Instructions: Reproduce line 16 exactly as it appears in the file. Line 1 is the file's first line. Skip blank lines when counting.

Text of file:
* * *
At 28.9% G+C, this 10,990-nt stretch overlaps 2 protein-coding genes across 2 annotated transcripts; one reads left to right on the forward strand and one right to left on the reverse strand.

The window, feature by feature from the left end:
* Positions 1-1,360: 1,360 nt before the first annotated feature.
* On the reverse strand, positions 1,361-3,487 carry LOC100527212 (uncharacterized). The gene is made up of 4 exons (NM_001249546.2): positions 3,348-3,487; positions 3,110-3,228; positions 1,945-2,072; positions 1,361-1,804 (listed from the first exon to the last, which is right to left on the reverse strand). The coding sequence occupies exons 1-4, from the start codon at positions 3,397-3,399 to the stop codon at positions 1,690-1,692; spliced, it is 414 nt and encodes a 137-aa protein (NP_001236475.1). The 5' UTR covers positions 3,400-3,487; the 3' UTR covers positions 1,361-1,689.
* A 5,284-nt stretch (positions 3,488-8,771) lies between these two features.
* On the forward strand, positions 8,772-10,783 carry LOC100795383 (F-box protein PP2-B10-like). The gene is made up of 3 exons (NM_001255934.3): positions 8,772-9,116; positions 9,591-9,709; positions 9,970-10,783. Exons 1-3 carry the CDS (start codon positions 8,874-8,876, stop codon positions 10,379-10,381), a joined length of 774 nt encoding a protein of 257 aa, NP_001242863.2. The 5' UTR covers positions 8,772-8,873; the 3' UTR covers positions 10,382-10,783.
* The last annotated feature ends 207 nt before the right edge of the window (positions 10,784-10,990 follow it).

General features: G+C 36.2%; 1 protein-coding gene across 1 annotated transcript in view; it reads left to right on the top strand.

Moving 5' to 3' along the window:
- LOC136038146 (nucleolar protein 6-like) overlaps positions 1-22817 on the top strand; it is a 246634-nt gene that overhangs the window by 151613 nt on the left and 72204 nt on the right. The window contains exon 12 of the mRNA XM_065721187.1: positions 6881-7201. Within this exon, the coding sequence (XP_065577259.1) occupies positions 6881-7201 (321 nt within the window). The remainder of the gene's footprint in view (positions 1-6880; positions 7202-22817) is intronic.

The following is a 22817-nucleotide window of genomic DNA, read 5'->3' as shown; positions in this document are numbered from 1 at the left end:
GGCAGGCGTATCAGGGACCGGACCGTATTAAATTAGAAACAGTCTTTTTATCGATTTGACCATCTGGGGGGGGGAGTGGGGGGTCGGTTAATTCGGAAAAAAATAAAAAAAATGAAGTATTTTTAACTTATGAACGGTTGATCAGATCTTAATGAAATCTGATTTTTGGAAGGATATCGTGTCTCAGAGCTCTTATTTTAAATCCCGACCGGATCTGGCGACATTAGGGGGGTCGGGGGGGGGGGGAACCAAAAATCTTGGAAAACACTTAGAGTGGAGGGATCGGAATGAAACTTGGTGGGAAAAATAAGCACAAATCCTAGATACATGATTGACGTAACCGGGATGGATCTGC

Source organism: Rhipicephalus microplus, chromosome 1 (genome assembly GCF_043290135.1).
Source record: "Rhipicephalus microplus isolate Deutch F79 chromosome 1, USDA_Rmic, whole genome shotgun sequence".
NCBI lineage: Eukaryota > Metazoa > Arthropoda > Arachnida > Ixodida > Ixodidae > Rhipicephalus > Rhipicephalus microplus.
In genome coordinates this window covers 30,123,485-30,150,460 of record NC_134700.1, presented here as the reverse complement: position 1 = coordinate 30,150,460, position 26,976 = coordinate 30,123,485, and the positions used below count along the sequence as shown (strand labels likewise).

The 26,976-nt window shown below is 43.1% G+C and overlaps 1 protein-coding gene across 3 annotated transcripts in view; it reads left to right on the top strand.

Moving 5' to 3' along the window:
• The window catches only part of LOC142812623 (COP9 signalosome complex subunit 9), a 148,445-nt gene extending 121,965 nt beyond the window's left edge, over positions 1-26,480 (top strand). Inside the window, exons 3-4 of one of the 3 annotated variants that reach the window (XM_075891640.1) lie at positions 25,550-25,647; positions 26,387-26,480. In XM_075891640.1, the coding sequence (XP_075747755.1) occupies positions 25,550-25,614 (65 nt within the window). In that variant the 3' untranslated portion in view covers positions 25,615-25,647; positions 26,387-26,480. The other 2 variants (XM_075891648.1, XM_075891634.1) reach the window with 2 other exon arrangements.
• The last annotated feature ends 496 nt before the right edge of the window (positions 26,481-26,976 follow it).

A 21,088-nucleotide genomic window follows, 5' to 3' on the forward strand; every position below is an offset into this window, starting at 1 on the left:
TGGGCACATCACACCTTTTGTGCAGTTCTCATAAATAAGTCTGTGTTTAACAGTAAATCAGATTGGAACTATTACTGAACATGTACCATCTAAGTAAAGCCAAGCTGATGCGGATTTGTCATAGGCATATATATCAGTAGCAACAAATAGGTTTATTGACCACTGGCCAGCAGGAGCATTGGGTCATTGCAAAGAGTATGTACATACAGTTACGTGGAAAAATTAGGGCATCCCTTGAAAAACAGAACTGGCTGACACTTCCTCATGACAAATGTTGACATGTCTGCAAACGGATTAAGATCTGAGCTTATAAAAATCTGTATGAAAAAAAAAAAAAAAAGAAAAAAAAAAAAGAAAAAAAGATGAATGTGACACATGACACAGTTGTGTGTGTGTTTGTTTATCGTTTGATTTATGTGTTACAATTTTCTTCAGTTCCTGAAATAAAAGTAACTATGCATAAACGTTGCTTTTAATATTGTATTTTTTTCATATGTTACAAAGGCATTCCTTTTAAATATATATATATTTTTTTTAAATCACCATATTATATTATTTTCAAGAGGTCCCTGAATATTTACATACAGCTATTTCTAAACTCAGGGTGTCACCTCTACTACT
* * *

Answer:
In genome coordinates this window covers 30,123,485-30,150,460 of record NC_134700.1, presented here as the reverse complement: position 1 = coordinate 30,150,460, position 26,976 = coordinate 30,123,485, and the positions used below count along the sequence as shown (strand labels likewise).